Saudi Arabia’s influence over British media has become a security concern, a UK court was told yesterday. Papers part owned by the kingdom through a series of “unconventional, complex and clandestine” deals could be used to exert editorial influence that could have “national security implications”, the government’s legal representative David Scannell said.
The warnings were made at a hearing of the competition appeal tribunal looking into the purchase of shares by Saudi Arabia in the Evening Standard and the Independent. Russian billionaire Evgeny Lebedev, who controls both publications, sold 30 per cent stakes in them to offshore companies fronted by a Saudi businessman in 2017 and 2018. The Standard and the Independent are said to be unsure who ultimately employs the businessman.
The purchase was reported in February when it was found that a mysterious offshore buyer who used a Cayman Islands company to mask his identity as the major shareholder had close ties to the country’s state-owned bank and Crown Prince Mohamed Bin Salman.
Scannell told the court that Riyadh could now potentially exert editorial influence over the news outlets and that the share in the UK’s two major newspapers has “national security implications”. Concerns were also raised over Lebedev’s reluctance to answer questions over the deal with the Saudis.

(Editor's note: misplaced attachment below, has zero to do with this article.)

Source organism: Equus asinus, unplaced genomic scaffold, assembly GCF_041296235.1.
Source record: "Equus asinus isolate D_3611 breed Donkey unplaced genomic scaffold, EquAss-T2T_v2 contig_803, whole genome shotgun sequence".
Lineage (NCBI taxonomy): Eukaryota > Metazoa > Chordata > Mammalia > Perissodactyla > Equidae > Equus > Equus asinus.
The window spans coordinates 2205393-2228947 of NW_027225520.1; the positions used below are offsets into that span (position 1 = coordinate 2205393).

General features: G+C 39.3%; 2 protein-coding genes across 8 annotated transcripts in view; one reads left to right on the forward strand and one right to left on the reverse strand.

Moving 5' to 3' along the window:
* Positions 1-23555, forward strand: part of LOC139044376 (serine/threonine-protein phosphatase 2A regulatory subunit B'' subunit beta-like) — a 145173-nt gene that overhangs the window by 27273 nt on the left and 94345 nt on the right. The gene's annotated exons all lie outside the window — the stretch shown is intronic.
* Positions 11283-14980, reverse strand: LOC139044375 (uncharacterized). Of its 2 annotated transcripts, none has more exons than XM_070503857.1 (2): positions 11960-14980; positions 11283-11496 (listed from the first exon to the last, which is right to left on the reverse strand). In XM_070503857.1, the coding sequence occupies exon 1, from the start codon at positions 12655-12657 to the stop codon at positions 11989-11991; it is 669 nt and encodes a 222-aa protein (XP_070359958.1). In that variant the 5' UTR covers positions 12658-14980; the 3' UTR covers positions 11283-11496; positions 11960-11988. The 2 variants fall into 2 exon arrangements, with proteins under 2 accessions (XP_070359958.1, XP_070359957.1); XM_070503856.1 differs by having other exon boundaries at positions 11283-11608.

Scannell suspects that the companies registered in the Cayman Islands were used to obscure the true identity of the owners of the papers. “These brass-plaque companies were incorporated for the express purpose of obscuring the true acquirers,” said Scannell.
The Guardian reported that lawyers for the Evening Standard and the Independent avoided answering direct questions about the true identity of the owners. The British daily mentioned that Lebedev has close ties to Saudi Arabia and that the Independent editor, Christian Broughton, had visited the Saudi capital to meet business partners.
Prior to the paper’s sale, the Independent went into partnership with a Saudi media firm to launch four news portals in Arabic, Turkish, Persian and Urdu.